Monday , August 21 2017
Home / ARTICLES 2008-2015 / Politics of a Langi wedding

Politics of a Langi wedding

By Joan Akello

Why UPC members are bitter over Museveni’s invite to UPC MPs Amongi – Akena’s wedding

On April 6, President Yoweri Museveni adjusted his busy schedule in Kampala and traveled to Minakulu Sub-county, Oyam District in Lango to attend a traditional wedding. For starters, President Museveni has not attended any traditional weddings in Lango before, leave alone being the chief guest.

But even more remarkable was the fact that though Museveni has historically fought and lambasted the Uganda People’s Congress (UPC), both the bride and groom are active UPC legislators. Jimmy James Akena, the groom, is a son to the UPC founder and former President Milton Obote, while the bride was none other than Betty Amongi Ongom, who is also the chairperson of Uganda Women Parliamentarians Association (UWOPA).


Naturally, therefore, Museveni’s presence in Oyam District in Lango, a traditional UPC strong-hold, has left a bad taste in the mouth of the UPC faithful and other opposition politicians.

Conspicuously absent at the function was UPC Chief Olara Otunnu and his close allies in UPC whose relationship with Akena and the Obote family is currently strained. Apparently, Museveni took full advantage to score important political points and not just from the Shs 50 million he donated to the couple.  More than a month later, tongues are still wagging.

Former UPC stalwart Cecilia Ogwal says Museveni’s attendance can be looked at in two ways. For those who are apolitical, it was a personal decision and a right of the couple to invite whom they wished. Yet, those who are politically sensitive were offended.

She says Museveni has supported the Obote family in recent years, renovated their Kololo and Akokoro (in Apac) residences, granted gratuity to former presidents, has attended functions such as Obote’s memorial service, all of which according to Ogwal might explain the strong relationship between him and Mama Miria Obote.

“Since it is Miria who benefits from all this support,” Ogwal argues, “She must have played a big role with the Oyima Clan in the Akena –Amongi traditional marriage,” she says.

Frank Tumwebaze, the Minister for the Presidency, however defends his boss, saying the gesture was not a surprise because it is “Museveni’s style of work” to reconcile with past leaders, which he says is “healthy for Uganda.” Indeed, last year, Museveni surprised Miria Obote with a visit at her Kololo residence and had private discussions with her.

This was a far cry from his relationship with her late husband. Historically, Museveni and Obote never saw eye to eye. Their relationship came to a tipping point following the 1980 elections, which Obote won but was hotly disputed by Museveni. Shortly after, Museveni launched a guerilla war that eventually his nemesis in 1986. Obote lived in exile with his family until his death in 2005.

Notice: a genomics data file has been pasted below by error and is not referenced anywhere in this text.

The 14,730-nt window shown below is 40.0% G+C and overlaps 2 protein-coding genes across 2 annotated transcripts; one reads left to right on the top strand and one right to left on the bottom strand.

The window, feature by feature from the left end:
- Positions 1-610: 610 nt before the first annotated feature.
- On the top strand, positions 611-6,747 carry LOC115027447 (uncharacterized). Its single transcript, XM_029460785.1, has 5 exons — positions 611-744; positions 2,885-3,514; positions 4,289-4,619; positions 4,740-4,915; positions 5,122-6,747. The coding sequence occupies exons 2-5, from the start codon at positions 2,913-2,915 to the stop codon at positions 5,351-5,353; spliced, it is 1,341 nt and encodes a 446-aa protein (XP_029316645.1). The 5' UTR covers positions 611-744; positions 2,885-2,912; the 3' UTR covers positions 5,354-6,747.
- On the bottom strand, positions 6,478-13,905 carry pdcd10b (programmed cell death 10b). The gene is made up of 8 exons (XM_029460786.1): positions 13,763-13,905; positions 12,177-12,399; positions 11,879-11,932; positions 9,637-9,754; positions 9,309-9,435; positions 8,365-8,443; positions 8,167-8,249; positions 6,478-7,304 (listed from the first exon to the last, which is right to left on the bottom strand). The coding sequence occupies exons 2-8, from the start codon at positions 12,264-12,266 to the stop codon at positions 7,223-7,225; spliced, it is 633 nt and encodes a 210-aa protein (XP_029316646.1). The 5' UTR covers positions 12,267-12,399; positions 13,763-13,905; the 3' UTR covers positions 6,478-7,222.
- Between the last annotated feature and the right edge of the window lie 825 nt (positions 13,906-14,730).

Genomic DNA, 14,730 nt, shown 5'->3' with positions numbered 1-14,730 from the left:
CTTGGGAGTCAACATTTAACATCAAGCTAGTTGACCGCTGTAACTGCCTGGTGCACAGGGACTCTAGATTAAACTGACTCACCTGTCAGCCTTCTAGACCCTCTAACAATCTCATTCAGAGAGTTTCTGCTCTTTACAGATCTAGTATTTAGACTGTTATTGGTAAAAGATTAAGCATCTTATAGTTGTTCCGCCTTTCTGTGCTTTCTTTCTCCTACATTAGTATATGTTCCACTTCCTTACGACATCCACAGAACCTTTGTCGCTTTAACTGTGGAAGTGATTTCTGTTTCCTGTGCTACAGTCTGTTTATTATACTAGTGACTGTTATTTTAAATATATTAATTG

Semujju Nganda, the Forum for Democratic Change (FDC) MP for Kyadondo East, says he wishes the couple well but was uncomfortable that Museveni was their chief guest. “When you invite all political party leaders and then make Museveni the chief guest, are you saying you are closer to him than Otunnu or Besigye?” he asks.

Semujju says Akena and Amongi have certainly created more doubts than they will need to explain. Winfred Kiiza, the Opposition Chief Whip, agrees. She says that Museveni never does anything without a reason. “He wants to woo them [to NRM], which could have prompted him to attend their wedding,” she says.

Political tradeoffs?

Indeed, some say Amongi and Museveni have become “too close” for the comfort of  many UPC supporters.

“Why should the President be eager to attend the marriage ceremony of two opposition politicians?” Semujju asks. “It is because he is a political trader.”

Indeed, Amongi is an influential MP who is definitely attractive to the ruling party. She sits on the Parliamentary Appointments Committee and is also the chairperson of UWOPA, a grouping of more than 100 female MPs from various political parties.

In recent years, Museveni has been keen on winning over the supporters of the former leaders, for instance by awarding them medals. On October 9, Akena received the Golden Jubilee medal on behalf of his late father.

Akena admits that his father would probably have rejected the medal if he were alive but adds that he accepted it on his behalf because he (Obote) was the most deserving person of the award. But opposition politicians are worried over such gestures saying they are like bait on Museveni’s political hook.

Indeed, the UPC faithful have always been wary of Museveni’s wooing key men from the UPC fold. Since Badru Wegulo, Henry Mayega and Chris Rwakasisi – all former UPC bosses – joined NRM in 2010; UPC top leaders have accused them of “de-stablising” the party. And with Akena and Wegulo being close; the former has been branded as one of the “moles” in the party, according to Joseph Bbosa, the UPC vice president.

UPC Spokesman Okello Lucima says whatever takes place at a social level is treated as such though it may be subject to individual interpretations.

“This however, shows that some of our members are getting compromised politically. We are waiting to see if it will mature,” Okello says. “But I do not think there will be any major changes in the support for the different parties involved.”

Ogwal is worried that the couple could eventually join the NRM in future, but a decision, which she says is entirely up to them. “It is really up to Amongi and Akena to define their political future – to join NRM or remain and build a stronger UPC,” Ogwal says.

Leave a Reply

Your email address will not be published. Required fields are marked *